Providing Effective Rodent Removal Services in New York City
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The type of mouse that everyone thinks of when they hear the word “mouse” is the house mouse. House mice are one of the most famous small mammals known to humans because they usually live closely with us. Domestic mice are similar in size and greyish-brown above and below. Their tails are scaly like the Norway rat and not covered with fur like the deer mouse.
House mice can be found in fields and buildings. They eat almost anything and breed all year round, having as many as a dozen litters a year of three to eight young each.
In just 3 months, a family of six mice can multiply into a family of 60. A pup can breed at the age of 6 weeks and can live approximately 1 year. Because mice choose to live near humans, they are considered pests and are trapped or poisoned.
This type of rat lives both with man and in the open, where vegetation is tall. Norway rats usually shelter in basements or burrows under sidewalks or outbuildings. They are commonly seen around garbage dumps, feed stores, and chicken houses.
Behavior of Norway Rats
Norway rats are more at home on the ground but can also be seen crossing from one building to another through a telephone wire, which shows that they are excellent climbers. Around poultry houses, Norway rats feed extensively on eggs and young chickens. They have even been known to kill young pigs and lambs.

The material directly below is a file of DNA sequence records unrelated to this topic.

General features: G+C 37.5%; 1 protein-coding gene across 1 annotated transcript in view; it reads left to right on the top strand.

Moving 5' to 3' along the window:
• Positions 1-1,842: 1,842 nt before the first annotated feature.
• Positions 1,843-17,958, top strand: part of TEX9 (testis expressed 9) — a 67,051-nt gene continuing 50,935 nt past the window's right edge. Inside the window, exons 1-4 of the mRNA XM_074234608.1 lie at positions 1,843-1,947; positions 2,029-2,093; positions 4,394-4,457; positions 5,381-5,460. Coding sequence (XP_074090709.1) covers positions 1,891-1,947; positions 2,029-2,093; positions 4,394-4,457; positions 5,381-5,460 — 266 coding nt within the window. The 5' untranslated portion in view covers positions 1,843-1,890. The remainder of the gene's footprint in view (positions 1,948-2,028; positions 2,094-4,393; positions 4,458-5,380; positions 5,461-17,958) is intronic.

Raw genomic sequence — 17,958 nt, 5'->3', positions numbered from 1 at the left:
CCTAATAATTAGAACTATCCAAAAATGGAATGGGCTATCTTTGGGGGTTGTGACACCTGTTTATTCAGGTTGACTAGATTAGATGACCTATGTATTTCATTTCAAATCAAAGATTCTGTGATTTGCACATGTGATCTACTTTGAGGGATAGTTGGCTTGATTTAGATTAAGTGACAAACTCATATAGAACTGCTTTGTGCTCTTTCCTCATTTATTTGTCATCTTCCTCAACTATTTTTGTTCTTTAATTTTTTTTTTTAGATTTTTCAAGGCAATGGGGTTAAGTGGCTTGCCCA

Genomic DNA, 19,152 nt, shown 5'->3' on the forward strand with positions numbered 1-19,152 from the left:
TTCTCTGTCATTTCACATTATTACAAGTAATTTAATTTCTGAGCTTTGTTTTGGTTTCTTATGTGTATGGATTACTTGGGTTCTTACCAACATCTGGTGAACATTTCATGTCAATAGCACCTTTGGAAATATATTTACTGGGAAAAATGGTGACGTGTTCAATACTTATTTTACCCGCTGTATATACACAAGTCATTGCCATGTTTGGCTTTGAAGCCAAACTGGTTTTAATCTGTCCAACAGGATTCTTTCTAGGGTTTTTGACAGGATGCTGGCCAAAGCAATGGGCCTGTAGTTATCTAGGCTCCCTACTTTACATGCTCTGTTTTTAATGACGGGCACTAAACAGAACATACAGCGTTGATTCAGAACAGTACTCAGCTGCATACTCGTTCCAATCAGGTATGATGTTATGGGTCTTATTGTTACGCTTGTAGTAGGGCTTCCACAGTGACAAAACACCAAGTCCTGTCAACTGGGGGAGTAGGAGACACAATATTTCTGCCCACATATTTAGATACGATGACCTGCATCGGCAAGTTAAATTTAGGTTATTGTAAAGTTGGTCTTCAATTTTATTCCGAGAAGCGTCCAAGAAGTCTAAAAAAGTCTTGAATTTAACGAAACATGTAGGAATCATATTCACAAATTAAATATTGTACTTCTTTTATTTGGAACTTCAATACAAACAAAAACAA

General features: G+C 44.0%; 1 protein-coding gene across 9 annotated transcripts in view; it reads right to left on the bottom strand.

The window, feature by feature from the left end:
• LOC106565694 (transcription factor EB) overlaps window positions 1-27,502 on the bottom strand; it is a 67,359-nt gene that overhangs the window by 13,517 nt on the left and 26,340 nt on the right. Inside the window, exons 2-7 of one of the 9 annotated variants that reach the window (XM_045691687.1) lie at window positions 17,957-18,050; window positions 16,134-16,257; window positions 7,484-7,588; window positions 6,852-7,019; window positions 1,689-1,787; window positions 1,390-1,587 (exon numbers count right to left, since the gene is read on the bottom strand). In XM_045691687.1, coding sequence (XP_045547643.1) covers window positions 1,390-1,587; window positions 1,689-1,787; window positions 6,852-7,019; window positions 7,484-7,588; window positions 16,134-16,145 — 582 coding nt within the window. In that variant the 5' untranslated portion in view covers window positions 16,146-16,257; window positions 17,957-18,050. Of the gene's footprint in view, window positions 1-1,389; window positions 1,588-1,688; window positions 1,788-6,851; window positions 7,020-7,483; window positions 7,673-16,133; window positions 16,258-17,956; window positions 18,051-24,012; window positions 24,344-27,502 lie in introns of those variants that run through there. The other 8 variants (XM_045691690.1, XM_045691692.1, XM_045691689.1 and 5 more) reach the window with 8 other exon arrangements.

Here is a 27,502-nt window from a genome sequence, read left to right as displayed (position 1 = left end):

Norway rats are a food source for barn owls, spotted skunks, and house cats. However, because they are such prolific breeders, their predators often can’t keep their population in check.
Harmful Effects of a Norway Rats Infestation
Norway rats are a reservoir of dreadful diseases, including the bubonic plague, endemic typhus fever, and rat bite fever. Therefore, it is best to have buildings and garbage cans rat-proofed.
Roof Rats (Latin Name: Rattus rattus)
Roof rats appear black or brown and can be 13 to 18 inches long. They have long tails, large ears, and eyes, and pointed noses. These rats can weigh 5-9 ounces. Their bodies are smaller and sleeker than Norway rats and have smooth fur.
Reproduction of Roof Rats
These rats become sexually mature between 2 and 5 months, producing four to six litters yearly that comprise six to eight young each. They can live up to 1 year.
Where Do Roof Rats Usually Nest?
Roof rats nest outside in trees, debris, woodpiles, and dense vegetations. Indoors, roof rats prefer nesting in the upper levels of buildings, such as attics and ceilings.
Roof rats enter homes, sheds, garages, and other structures through openings larger than a nickel, looking for places safe from predators and good for nesting. They follow pipes down from the attic and gnaw through drywall to access structures. They may chew through wood, plastic, aluminum siding, Sheetrock, and soft metals to gain access to interiors. Attics provide a safe nesting place for their young and routes into the home below.
Harmful Effects of a Roof Rats Infestation
Rats can spread diseases. Sometimes, they transmit illnesses directly by contaminating food with feces or urine or biting people. Indirectly, they transmit diseases by infecting us through the fleas that bite disease-infected rats; the flea can spread the infection by biting a person or other animals.